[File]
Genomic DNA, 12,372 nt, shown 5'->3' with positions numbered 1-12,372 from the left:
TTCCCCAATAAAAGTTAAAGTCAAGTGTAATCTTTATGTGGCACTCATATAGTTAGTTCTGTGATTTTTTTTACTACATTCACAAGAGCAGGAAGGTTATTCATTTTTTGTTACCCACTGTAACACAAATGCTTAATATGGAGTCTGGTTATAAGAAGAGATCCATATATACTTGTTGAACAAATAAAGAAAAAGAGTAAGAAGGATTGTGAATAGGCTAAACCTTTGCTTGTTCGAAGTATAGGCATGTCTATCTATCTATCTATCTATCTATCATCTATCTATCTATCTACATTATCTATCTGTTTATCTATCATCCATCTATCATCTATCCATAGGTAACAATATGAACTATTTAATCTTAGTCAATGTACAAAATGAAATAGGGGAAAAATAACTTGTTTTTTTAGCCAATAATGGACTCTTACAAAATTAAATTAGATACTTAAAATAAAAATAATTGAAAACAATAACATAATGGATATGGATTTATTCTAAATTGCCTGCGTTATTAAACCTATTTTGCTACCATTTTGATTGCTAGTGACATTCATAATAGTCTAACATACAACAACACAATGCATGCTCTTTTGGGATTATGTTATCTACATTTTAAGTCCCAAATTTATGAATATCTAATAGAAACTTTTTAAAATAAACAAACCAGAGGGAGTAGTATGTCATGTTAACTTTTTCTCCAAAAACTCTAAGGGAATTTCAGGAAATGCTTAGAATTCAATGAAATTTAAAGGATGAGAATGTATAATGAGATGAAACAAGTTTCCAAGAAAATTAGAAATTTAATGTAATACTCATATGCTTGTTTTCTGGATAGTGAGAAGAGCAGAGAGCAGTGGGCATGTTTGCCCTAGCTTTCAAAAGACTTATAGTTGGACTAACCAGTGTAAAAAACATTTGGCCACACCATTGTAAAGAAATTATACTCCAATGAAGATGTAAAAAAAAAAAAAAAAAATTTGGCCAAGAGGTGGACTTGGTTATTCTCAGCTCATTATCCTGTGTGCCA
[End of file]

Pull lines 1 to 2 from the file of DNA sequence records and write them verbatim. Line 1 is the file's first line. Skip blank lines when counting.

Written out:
Genomic DNA, 12,372 nt, shown 5'->3' with positions numbered 1-12,372 from the left:
TTCCCCAATAAAAGTTAAAGTCAAGTGTAATCTTTATGTGGCACTCATATAGTTAGTTCTGTGATTTTTTTTACTACATTCACAAGAGCAGGAAGGTTATTCATTTTTTGTTACCCACTGTAACACAAATGCTTAATATGGAGTCTGGTTATAAGAAGAGATCCATATATACTTGTTGAACAAATAAAGAAAAAGAGTAAGAAGGATTGTGAATAGGCTAAACCTTTGCTTGTTCGAAGTATAGGCATGTCTATCTATCTATCTATCTATCTATCATCTATCTATCTATCTACATTATCTATCTGTTTATCTATCATCCATCTATCATCTATCCATAGGTAACAATATGAACTATTTAATCTTAGTCAATGTACAAAATGAAATAGGGGAAAAATAACTTGTTTTTTTAGCCAATAATGGACTCTTACAAAATTAAATTAGATACTTAAAATAAAAATAATTGAAAACAATAACATAATGGATATGGATTTATTCTAAATTGCCTGCGTTATTAAACCTATTTTGCTACCATTTTGATTGCTAGTGACATTCATAATAGTCTAACATACAACAACACAATGCATGCTCTTTTGGGATTATGTTATCTACATTTTAAGTCCCAAATTTATGAATATCTAATAGAAACTTTTTAAAATAAACAAACCAGAGGGAGTAGTATGTCATGTTAACTTTTTCTCCAAAAACTCTAAGGGAATTTCAGGAAATGCTTAGAATTCAATGAAATTTAAAGGATGAGAATGTATAATGAGATGAAACAAGTTTCCAAGAAAATTAGAAATTTAATGTAATACTCATATGCTTGTTTTCTGGATAGTGAGAAGAGCAGAGAGCAGTGGGCATGTTTGCCCTAGCTTTCAAAAGACTTATAGTTGGACTAACCAGTGTAAAAAACATTTGGCCACACCATTGTAAAGAAATTATACTCCAATGAAGATGTAAAAAAAAAAAAAAAAAATTTGGCCAAGAGGTGGACTTGGTTATTCTCAGCTCATTATCCTGTGTGCCA